In November of 2018, the NASA Interior Exploration using Seismic Investigations, Geodesy and Heat Transport (InSight) lander set down on Mars. Shortly thereafter, it began preparing for its science operations, which would consist of studying Mars’ seismology and its heat flow for the sake of learning how this planet – and all the other terrestrial planets in the Solar System (like Earth) – formed and evolved over time.
With science operations well-underway, InSight has been “listening” to Mars to see what it can learn about its interior structure and composition. A few weeks ago, mission controllers discovered that the lander’s Seismic Experiment for Interior Structure (SEIS) instrument detected its strongest seismic signal (aka. a “marsquake”) to date. This faint quake could reveal much about the Red Planet and how it came to be.
The faint seismic signal, detected by the lander’s Seismic Experiment for Interior Structure (SEIS) instrument, was recorded on April 6th, or the 128th Martian day (Sol 128) since the lander touched down. This is the first recorded seismic signal that appears to have originated from inside the planet, as opposed to being caused by something like wind.
NASA scientists are now examining the SEIS data to determine the exact cause of the signal, which may have originated from inside Mars or been caused by a meteorite crashing into the planet’s surface and sending ripples through the mantle. On Earth, seismic activity (aka. “earthquakes”) are the result of action between tectonic plates, particularly along fault lines.
While Mars and the Moon do not have tectonic plates, they still experience quakes, which are largely the result of the continual heating and cooling of their surfaces. This causes expansion and contraction, which eventually results in stress strong enough to break the crust. While the new seismic event was too small to provide solid data on the Martian interior, it is giving the mission team an idea of how seismic activity on Mars works.
For instance, the faint nature of this event is similar to those measured by the Apollo astronauts during the late 1960s and early 1970s. Beginning with Apollo 11, NASA astronauts installed a total of five seismometers on the lunar surface that measured thousands of moonquakes between 1969 and 1977. The data obtained by these sensors allowed scientists to learn a great deal about the Moon’s interior structure and composition.
In this respect, InSight is carrying on in a tradition that began with the Apollo missions. As Renee Weber, a planetary scientist at NASA’s Marshall Space Flight Center, explained in a recent NASA press release:
“We thought Mars was probably going to be somewhere between Earth and the Moon [in terms of seismic activity]. It’s still very early in the mission, but it’s looking a bit more Moon-like than Earth-like.”
Unlike Earth’s surface, which is constantly quivering from seismic noise created by the planet’s oceans and weather, the Martian surface is extremely quiet. This allows SEIS, which was provided by France’s National Center for Space Studies (CNES) and built by the French National Higher Institute of Aeronautics and Space (ISAE) in Toulouse, to pick up faint rumbles that would go unnoticed on Earth.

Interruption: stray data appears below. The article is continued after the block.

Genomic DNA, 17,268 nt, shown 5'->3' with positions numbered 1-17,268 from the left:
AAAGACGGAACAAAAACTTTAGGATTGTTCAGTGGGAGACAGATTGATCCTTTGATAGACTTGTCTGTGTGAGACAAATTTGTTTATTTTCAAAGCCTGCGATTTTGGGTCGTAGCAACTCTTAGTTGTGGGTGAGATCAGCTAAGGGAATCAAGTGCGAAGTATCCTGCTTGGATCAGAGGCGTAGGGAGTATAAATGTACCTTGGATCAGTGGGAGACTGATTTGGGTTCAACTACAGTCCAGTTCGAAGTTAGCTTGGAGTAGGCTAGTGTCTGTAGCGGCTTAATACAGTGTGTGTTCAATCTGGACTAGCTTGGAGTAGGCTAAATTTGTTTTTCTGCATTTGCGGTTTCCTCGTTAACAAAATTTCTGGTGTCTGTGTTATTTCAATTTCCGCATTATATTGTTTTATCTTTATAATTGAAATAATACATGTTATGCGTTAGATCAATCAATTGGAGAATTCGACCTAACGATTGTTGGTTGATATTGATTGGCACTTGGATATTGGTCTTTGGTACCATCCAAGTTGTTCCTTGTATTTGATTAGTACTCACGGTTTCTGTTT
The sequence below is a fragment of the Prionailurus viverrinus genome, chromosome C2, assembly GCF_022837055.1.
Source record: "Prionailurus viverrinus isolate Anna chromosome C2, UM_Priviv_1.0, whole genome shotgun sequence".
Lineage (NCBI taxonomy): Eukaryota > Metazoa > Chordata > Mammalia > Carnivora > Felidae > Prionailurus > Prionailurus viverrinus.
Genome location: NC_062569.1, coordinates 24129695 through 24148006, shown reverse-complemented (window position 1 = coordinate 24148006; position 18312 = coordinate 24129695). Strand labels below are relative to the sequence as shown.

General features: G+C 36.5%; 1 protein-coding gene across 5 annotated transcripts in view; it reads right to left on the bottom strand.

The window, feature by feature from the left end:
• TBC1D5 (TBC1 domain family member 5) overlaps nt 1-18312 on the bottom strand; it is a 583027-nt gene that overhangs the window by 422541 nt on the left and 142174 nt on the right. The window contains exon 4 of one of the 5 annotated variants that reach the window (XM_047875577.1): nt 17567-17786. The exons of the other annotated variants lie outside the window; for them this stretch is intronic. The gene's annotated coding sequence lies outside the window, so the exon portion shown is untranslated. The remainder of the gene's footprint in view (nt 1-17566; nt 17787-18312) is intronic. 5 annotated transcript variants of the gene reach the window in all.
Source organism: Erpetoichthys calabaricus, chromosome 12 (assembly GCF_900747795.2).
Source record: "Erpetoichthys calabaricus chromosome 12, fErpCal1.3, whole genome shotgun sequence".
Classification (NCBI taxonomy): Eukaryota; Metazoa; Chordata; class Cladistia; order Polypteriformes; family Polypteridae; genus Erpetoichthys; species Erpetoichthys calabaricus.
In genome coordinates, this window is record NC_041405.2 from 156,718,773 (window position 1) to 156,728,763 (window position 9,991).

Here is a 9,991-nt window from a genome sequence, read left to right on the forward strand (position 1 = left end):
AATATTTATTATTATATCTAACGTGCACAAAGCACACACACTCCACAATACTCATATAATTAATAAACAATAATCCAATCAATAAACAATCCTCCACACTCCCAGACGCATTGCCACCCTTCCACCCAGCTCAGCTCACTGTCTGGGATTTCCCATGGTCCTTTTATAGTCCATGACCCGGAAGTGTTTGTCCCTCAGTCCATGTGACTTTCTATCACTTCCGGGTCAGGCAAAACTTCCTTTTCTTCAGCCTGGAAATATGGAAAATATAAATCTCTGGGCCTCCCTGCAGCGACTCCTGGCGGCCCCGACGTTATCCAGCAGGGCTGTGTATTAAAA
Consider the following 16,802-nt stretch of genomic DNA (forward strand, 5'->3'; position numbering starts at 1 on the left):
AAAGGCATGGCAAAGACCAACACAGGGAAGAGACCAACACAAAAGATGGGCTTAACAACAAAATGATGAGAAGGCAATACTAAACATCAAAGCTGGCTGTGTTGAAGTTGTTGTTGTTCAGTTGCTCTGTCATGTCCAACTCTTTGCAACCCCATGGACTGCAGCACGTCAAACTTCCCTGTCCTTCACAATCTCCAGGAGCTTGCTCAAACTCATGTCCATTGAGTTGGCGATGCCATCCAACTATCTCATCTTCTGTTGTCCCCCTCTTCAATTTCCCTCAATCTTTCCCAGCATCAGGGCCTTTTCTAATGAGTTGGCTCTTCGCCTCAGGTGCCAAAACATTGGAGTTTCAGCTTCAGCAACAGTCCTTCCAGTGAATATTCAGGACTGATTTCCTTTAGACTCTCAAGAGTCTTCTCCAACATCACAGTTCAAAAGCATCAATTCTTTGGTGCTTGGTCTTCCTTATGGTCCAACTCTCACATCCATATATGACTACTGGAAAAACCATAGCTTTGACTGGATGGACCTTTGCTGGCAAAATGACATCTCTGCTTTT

As Lori Glaze, the Planetary Science Division director at NASA Headquarters, said:
“The Martian Sol 128 event is exciting because its size and longer duration fit the profile of moonquakes detected on the lunar surface during the Apollo missions.”
InSight’s SEIS, which it placed on the surface in December of 2018, is allowing scientists to gather similar data about Mars. And much like how composition data on the Moon allowed scientists to hypothesize that the Earth-Moon system has a common origin (the Giant Impact Theory), it is hoped that this data will shed light on how the rocky planets of our Solar System formed.
This is the fourth seismic signal detected by the InSight lander, the previous three having taken place on March 14th (Sol 105), April 10th (Sol 132) and April 11th (Sol 133), respectively. However, these signals were even fainter than the one detected on April 6th which makes them even more ambiguous as far as their origins are concerned. Here too, the team will continue studying them to try to learn more.
Regardless of what caused the April 6th signal, its detection is an exciting milestone for the team. As Philippe Lognonné, the SEIS team lead at the Institut de Physique du Globe de Paris (IPGP) in France, said:
“We’ve been waiting months for a signal like this. It’s so exciting to finally have proof that Mars is still seismically active. We’re looking forward to sharing detailed results once we’ve had a chance to analyze them.”
From the four events recorded since December, the SEIS team has indicated that the instrument has surpassed their expectations in terms of sensitivity. “We are delighted about this first achievement and are eager to make many similar measurements with SEIS in the years to come,” said Charles Yana, the SEIS mission operations manager at CNES.
The lander continues to study the planet’s interior from its spot in Elysium Planitia, a plain near Mars’ equator. At present, mission controllers are still trying to figure out how to dislodge the Heat and Physical Properties Package (HP3) heat probe, which became stuck in buried rock back in February while trying to hammer itself into the ground to measure the temperatures there.
Be sure to check out this recording of the seismic event, courtesy of NASA JPL and the SEIS team:
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